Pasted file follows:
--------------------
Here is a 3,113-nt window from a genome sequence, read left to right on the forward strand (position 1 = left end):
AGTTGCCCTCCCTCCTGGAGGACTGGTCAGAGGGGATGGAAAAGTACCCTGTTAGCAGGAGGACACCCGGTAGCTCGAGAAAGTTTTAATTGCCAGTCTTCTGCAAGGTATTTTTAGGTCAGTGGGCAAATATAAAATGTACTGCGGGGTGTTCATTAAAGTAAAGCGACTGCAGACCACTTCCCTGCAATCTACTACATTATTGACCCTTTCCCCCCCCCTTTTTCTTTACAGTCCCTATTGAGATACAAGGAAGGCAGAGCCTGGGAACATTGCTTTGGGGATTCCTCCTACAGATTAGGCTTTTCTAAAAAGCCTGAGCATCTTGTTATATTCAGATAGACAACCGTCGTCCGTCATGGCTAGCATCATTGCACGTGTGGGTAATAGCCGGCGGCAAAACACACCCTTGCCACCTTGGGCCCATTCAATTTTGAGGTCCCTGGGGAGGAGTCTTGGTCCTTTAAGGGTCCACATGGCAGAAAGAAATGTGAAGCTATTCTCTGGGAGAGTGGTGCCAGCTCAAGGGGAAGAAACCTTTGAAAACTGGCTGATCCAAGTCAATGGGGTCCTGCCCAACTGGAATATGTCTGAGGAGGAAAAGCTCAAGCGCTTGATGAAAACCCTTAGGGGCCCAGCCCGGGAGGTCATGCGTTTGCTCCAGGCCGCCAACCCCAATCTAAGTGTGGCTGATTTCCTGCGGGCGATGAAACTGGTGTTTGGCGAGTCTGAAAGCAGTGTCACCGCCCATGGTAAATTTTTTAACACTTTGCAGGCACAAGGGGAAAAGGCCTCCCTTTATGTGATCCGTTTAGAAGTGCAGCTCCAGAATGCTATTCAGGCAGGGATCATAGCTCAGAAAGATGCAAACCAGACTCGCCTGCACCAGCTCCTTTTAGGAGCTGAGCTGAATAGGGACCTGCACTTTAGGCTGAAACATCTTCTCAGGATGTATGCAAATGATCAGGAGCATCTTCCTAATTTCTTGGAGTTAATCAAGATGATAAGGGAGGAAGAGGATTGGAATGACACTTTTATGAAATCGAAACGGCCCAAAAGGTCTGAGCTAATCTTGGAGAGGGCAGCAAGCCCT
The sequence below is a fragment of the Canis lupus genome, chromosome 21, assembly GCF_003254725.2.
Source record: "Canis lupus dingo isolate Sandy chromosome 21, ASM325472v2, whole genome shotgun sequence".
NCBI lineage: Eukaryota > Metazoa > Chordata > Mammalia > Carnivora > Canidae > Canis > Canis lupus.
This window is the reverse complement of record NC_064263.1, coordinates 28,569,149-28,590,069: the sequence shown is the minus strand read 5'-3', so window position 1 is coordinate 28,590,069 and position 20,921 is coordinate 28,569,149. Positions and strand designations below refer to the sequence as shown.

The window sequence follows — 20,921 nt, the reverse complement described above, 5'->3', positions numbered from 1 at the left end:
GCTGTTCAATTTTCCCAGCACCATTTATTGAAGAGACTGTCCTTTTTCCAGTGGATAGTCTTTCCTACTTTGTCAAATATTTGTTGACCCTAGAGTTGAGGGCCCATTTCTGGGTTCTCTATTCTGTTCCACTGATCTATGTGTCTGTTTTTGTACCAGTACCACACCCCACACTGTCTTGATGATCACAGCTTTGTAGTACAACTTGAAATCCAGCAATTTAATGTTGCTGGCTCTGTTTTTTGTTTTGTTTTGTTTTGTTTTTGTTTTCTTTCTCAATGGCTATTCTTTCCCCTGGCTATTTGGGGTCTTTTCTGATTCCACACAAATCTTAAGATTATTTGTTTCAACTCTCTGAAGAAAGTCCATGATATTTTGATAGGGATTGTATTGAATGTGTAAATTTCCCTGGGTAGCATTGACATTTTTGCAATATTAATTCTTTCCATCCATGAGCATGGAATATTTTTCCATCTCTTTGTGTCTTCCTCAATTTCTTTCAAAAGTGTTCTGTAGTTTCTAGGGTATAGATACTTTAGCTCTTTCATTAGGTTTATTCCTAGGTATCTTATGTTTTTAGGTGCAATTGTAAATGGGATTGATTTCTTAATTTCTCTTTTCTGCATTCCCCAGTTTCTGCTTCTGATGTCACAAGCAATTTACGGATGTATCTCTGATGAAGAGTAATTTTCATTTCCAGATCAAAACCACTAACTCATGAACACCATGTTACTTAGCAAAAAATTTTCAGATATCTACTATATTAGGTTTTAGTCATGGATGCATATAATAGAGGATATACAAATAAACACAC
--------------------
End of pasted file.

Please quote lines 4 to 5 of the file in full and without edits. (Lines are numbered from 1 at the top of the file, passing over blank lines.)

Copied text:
Source record: "Canis lupus dingo isolate Sandy chromosome 21, ASM325472v2, whole genome shotgun sequence".
NCBI lineage: Eukaryota > Metazoa > Chordata > Mammalia > Carnivora > Canidae > Canis > Canis lupus.